A protein-protein interaction dictates Borrelial infectivity

Free
11 pages
Loading next page...
 
/lp/springer_journal/a-protein-protein-interaction-dictates-borrelial-infectivity-QiWfgdgoWp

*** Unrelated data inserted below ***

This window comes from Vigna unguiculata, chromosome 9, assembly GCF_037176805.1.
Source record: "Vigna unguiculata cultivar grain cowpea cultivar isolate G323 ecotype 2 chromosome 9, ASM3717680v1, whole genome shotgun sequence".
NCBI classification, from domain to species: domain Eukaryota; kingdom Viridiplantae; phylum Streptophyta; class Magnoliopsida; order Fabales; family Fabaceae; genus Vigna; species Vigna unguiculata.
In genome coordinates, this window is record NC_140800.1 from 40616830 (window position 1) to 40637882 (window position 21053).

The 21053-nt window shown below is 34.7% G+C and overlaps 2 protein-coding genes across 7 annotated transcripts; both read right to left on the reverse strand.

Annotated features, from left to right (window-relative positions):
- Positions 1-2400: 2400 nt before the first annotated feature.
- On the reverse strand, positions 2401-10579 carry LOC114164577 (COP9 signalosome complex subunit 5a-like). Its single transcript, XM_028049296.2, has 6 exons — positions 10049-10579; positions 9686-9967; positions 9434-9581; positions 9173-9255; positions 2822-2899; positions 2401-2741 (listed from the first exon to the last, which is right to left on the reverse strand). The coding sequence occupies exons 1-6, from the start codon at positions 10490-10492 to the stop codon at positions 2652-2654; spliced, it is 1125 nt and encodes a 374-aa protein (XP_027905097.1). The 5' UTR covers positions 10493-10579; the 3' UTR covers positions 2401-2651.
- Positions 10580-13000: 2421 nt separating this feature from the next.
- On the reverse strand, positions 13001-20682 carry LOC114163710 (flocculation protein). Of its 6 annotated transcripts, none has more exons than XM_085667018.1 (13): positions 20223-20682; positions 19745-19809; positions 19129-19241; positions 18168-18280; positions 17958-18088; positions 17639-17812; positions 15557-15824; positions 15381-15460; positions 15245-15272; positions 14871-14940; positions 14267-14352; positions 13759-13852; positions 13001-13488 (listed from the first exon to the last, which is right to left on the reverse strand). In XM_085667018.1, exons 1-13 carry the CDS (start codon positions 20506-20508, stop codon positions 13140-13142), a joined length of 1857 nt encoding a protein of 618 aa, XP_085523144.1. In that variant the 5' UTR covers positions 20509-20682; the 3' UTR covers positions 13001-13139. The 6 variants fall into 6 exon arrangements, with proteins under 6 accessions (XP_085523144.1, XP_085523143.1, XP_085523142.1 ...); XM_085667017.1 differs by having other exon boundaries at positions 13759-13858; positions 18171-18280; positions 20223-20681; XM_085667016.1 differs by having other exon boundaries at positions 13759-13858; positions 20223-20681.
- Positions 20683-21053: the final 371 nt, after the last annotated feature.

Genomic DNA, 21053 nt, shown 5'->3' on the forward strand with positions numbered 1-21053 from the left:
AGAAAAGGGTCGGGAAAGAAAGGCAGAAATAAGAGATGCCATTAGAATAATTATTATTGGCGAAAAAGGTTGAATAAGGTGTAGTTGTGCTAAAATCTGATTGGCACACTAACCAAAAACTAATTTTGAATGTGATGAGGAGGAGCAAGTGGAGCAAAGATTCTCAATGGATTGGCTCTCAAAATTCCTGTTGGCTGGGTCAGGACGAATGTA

Publisher
Nature Publishing Group UK
Copyright
Copyright © 2017 by The Author(s)
Subject
Science, Humanities and Social Sciences, multidisciplinary; Science, Humanities and Social Sciences, multidisciplinary; Science, multidisciplinary
eISSN
2045-2322
D.O.I.
10.1038/s41598-017-03279-7
Publisher site
See Article on Publisher Site

Abstract